Why did Marcus Daly, the copper king, have his horse farm in Hamilton? Why is the Battle of the Little Bighorn the most written about in American history? What changed from the original state constitution in 1889 to the rewrite approved in 1972? All of those are questions Stearns likes to answer for his MOLLI students. Because of the less formal setting, the class is free to discuss people, places or events students bring up.

“It can be free reign, it can often go in different directions. We don’t have to follow a marked syllabus, you can just bounce ideas back and forth,” he said.

Stearns earned his master’s in history and doctoral degree in education from UM, and spent many years as a history teacher at Missoula’s Sentinel High School, then in the graduate school at UM.

He said the biggest difference between teaching MOLLI classes and graduate students is the more relaxed atmosphere that comes from people being there just for the sake of learning.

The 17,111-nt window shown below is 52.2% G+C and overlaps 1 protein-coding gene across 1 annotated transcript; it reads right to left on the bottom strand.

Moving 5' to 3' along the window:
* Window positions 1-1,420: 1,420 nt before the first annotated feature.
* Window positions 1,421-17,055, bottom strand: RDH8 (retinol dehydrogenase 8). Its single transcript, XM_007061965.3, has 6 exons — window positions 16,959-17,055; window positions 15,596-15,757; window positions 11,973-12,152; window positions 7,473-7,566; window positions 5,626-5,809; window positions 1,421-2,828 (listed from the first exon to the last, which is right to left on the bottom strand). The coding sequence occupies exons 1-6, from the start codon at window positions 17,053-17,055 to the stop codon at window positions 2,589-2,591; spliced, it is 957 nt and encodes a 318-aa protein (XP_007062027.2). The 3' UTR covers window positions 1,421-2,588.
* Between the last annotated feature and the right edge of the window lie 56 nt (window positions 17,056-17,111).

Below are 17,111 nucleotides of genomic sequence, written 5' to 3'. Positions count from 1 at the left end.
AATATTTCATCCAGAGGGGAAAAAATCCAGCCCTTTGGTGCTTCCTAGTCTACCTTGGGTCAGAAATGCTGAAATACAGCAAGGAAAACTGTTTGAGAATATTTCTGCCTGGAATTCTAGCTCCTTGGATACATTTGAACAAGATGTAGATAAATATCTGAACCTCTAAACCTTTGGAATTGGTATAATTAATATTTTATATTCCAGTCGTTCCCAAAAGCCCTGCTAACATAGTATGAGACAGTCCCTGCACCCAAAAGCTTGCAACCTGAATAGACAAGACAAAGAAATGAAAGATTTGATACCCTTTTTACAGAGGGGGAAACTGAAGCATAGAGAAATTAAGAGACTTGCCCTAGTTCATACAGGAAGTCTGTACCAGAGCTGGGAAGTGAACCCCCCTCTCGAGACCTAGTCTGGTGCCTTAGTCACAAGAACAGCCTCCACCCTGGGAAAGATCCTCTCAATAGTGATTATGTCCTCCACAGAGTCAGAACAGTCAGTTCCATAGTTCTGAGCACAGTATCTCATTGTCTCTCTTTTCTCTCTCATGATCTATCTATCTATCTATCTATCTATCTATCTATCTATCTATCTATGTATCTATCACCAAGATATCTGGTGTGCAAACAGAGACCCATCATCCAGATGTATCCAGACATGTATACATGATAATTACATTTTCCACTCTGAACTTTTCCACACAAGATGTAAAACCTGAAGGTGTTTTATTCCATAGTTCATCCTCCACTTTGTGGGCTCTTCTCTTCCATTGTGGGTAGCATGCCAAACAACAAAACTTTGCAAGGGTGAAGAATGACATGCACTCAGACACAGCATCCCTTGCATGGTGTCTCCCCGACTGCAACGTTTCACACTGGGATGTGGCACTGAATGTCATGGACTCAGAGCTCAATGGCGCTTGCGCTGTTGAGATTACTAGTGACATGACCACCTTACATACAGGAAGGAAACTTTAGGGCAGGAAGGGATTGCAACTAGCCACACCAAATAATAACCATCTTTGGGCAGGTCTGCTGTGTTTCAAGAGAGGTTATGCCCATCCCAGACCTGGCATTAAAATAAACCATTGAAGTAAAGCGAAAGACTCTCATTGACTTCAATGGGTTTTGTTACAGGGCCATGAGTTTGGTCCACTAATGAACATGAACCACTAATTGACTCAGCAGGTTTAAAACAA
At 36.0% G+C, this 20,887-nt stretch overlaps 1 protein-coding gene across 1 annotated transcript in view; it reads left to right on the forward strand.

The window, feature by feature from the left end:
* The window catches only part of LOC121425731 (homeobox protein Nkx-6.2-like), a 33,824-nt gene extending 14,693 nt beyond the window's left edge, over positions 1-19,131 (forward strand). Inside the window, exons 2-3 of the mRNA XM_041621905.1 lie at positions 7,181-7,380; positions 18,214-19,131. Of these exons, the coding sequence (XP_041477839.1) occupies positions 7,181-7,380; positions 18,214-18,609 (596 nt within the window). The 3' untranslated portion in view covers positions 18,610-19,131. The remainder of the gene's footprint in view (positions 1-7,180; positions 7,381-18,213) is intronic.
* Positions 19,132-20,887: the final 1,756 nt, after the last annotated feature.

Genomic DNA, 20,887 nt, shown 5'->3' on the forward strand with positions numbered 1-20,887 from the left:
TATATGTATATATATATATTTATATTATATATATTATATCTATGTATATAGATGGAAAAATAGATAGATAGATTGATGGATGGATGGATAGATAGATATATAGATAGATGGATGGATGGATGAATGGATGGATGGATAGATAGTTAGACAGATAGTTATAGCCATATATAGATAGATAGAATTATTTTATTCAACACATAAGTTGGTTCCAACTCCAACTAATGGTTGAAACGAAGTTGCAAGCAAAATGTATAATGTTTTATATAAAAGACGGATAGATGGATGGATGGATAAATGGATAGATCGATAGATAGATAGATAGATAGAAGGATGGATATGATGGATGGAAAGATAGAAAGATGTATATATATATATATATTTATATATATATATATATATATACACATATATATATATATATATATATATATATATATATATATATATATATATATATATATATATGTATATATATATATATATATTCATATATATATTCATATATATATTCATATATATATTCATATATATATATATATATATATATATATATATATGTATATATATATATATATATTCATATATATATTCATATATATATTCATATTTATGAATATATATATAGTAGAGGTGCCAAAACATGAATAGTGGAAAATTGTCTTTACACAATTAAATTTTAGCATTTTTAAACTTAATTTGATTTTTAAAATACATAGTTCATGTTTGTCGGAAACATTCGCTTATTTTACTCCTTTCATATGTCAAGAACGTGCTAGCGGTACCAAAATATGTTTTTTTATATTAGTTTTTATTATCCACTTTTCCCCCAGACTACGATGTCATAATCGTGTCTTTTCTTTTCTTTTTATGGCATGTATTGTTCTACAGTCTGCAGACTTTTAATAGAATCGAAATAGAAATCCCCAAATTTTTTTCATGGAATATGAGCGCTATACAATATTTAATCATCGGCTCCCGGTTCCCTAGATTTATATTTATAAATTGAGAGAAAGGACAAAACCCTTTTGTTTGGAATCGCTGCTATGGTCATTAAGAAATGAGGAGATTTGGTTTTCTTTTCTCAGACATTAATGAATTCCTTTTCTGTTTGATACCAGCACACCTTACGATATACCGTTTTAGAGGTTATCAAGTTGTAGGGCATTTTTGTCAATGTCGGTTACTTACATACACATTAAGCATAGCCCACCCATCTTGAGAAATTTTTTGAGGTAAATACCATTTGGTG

“Graduate students sit on the edge of their seats, writing notes on everything you say so they can give it back to you on the test. Or they are detached because the class is something they have to take because it’s required for a degree,” he said.

With MOLLI students, every student is interested and attentive, because they chose that specific subject.

“A number of people who take my course are, for example, doctors or engineers, who maybe felt like they were shortchanged the first time in school because they had so many requirements they couldn’t take classes they wanted to enjoy,” Stearns said.

MOLLI classes are also a great way to become more involved with UM in other ways. A friend of Stearns’ had only come to campus for sporting events before taking a MOLLI course. “Now he’s here for presidential lectures or seminars or just to have coffee and talk to people,” Stearns said. “There’s a phrase MOLLI uses a lot. Curiosity never retires. I think it’s a perfect way to describe it.”

Roger Maclean, the dean of the School of Extended & Lifelong Learning, which facilitates the MOLLI program, said: “I see MOLLI as being about celebrating the pure love of learning, of taking classes without worrying about things like exams or assignments.”